Douglas Valentine on David Foster Wallace

Much more about DFW here, here, and here. Also here.

Rambling David Foster Wallace

by Douglas Valentine

I hadn’t heard of David Foster Wallace prior to his suicide. I had never read anything he wrote, though among the many recent obits I read, I saw that he had written a book titled Infinite Jest. When I saw that I thought, “Ah so! A man after my own heart.” By which I meant a master of invention and device, of irony – for he was certainly referring to Hamlet’s impromptu eulogy for Yorick, whom we all know so well.

As Hamlet facetiously said while holding Yorick’s skull like a grapefruit and gazing into the empty eye sockets, “Not one now, to mock your own grinning? Quite chap-fallen?”

Any writer who would choose Infinite Jest as a title, I assumed, would appreciate Hamlet’s ironic flirtation with madness, the wry comments made to amuse himself and confuse his foes. And indeed, many reviewers say Wallace’s works are full of irony.

But as I read more and more reviews and obits, I found that Wallace, like a former Party official denouncing himself at a Stalinist show-trial, had branded irony (along with irreverence and rebellion!) as “not liberating but enfeebling.”

I immediately thought, “Is he being cute?” Such a broad generalization could never stand up and walk on its own legs. “His poor students,” I thought, as I apologized on Wallace’s behalf to all of our irreverent literary and historical revolutionary heroes and heroines.

2 thoughts on “Douglas Valentine on David Foster Wallace”

  1. To Whom It May Concern:

    I linked to this site via Znet, hoping for some fresh take on the intersection of politics and literature and, so far, so good, mostly, but this piece on David Foster Wallace is baffling. Why in the world would you excerpt an article whose author hasn’t read Wallace?! I can’t understand this, other than as a way of thumbing your nose at Wallace’s death or at his lack of a sufficient kind of politics. Likewise, this excerpt by an author who has never read David Foster Wallace (if you need reminding) goes on to criticize Wallace for dismissing irony/rebellion/resistance as enfeebling, even though the quote does not make it clear whether Wallace himself coupled irony with resistance and rebellion in his original statement. This seems an irresponsible representation at best. As someone who has actually read Wallace, I guess I don’t have a strong opinion on his indictment of irony, but I can speak to the power of his novel, Infinite Jest, and its vast, funny and deeply humane portrayal of a wayward group of human beings. I wish you would have put an excerpt from someone with similar feelings about the novel (of whom there are many) next to the one by someone who hasn’t read Wallace at all and who seemed more intent on kicking a guy who’d just suddenly and tragically exited the scene.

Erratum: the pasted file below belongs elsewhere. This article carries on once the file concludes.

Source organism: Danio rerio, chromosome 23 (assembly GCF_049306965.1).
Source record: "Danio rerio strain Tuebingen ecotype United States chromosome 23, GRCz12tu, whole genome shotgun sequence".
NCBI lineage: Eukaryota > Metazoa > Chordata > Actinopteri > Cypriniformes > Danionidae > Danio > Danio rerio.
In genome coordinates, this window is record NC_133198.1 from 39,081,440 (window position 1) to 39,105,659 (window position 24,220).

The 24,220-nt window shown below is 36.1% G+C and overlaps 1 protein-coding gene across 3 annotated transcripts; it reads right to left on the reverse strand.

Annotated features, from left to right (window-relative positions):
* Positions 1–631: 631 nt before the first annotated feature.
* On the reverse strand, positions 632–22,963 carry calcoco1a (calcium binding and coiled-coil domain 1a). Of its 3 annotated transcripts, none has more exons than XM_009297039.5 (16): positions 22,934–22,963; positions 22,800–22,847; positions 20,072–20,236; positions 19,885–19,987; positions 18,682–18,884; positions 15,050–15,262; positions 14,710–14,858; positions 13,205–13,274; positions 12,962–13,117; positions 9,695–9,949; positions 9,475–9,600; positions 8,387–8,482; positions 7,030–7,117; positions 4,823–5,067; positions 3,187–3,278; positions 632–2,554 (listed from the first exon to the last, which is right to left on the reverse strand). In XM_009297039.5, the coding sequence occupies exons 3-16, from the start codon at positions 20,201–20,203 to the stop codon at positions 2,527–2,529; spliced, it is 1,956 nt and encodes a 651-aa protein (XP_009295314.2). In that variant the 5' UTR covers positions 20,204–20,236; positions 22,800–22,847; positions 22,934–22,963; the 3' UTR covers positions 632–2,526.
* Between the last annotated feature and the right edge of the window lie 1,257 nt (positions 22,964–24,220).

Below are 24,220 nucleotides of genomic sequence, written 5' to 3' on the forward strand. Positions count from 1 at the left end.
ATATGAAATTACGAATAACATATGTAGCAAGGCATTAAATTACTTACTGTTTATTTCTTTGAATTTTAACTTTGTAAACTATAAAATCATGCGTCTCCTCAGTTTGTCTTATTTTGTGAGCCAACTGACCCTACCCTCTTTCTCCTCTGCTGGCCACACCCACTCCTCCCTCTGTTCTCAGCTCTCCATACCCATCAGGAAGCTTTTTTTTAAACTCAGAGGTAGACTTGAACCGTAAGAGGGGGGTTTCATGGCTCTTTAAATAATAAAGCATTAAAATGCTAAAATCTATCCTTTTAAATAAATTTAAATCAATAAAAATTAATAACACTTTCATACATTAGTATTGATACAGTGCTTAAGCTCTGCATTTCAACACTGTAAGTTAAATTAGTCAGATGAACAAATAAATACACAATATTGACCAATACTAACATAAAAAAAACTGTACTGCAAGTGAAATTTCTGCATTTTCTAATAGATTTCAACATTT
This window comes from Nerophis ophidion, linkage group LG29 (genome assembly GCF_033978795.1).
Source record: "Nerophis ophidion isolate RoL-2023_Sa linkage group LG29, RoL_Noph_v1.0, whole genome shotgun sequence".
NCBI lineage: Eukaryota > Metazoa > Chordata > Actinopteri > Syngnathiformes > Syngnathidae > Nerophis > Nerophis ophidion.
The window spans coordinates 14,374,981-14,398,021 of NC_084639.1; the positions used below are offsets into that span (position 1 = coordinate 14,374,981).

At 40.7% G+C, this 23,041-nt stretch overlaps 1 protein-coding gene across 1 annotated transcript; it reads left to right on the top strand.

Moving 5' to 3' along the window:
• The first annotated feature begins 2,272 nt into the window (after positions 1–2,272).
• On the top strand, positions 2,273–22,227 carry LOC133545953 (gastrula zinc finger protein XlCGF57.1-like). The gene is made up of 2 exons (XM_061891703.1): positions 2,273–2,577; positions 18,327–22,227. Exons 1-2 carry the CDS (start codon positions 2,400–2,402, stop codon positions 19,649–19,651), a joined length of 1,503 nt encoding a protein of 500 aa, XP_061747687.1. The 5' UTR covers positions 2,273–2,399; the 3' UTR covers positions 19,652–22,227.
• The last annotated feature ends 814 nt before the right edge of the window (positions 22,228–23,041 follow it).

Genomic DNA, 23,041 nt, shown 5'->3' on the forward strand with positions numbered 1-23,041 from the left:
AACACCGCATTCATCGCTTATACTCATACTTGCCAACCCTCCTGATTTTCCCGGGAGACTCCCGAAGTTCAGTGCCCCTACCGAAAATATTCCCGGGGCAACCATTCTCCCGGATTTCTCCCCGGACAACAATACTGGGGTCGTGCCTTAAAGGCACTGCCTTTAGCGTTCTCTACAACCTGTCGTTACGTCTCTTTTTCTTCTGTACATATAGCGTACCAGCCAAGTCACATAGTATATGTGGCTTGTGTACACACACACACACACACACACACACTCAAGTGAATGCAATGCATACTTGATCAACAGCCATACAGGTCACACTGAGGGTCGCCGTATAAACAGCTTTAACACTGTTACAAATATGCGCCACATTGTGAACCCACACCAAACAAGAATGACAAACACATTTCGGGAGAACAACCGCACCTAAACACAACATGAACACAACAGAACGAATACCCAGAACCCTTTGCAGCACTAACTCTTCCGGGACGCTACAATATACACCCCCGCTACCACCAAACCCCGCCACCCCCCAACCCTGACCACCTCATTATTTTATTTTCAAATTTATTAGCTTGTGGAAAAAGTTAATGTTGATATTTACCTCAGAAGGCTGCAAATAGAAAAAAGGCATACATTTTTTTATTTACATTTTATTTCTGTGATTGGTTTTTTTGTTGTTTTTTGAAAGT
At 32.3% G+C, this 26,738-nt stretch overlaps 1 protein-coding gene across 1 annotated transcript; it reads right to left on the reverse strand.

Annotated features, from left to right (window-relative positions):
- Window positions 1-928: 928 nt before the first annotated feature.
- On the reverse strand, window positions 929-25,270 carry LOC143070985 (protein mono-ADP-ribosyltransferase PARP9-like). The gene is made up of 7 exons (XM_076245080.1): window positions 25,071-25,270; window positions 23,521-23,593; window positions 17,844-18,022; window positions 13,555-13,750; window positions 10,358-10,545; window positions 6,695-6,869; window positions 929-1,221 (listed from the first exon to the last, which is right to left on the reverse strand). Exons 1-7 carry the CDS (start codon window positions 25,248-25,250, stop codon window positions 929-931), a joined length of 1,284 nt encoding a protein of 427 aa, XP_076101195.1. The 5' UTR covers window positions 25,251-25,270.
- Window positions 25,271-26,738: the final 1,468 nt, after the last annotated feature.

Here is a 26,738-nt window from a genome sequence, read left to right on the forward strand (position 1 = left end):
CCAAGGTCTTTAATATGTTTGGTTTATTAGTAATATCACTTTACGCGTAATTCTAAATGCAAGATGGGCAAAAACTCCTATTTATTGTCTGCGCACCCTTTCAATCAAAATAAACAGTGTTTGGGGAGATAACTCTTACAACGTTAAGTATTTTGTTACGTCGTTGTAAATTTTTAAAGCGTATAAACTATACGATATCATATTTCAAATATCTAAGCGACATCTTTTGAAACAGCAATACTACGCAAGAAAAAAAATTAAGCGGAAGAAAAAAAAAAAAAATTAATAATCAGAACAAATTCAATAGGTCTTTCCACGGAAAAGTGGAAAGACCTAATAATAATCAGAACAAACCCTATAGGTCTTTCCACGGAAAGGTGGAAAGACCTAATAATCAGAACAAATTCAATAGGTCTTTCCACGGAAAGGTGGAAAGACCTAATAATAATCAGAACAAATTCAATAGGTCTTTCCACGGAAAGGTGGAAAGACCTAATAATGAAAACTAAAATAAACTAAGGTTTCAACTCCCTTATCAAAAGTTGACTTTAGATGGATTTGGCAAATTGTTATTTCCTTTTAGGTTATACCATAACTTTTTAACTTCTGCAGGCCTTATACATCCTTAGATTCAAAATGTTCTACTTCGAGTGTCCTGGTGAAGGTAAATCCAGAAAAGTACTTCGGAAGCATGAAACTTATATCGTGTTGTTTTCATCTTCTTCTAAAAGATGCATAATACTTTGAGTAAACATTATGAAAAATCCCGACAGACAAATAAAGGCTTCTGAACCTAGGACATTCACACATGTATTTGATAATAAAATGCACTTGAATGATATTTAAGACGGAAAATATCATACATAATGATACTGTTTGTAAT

Anyway, good luck with this.


  2. Valentine is not commenting on Wallace’s novel here obviously. He’s commenting on his views on irony. Years ago when I read these views on irony by Wallace, I too found them incoherent, even when viewed in relation to his other writing.

    I wouldn’t have written the article like Valentine did in every way. And you can see the additional links to plenty of other views on Wallace and his work for the particular aspects of Wallace’s work that you are interested in, and many others.

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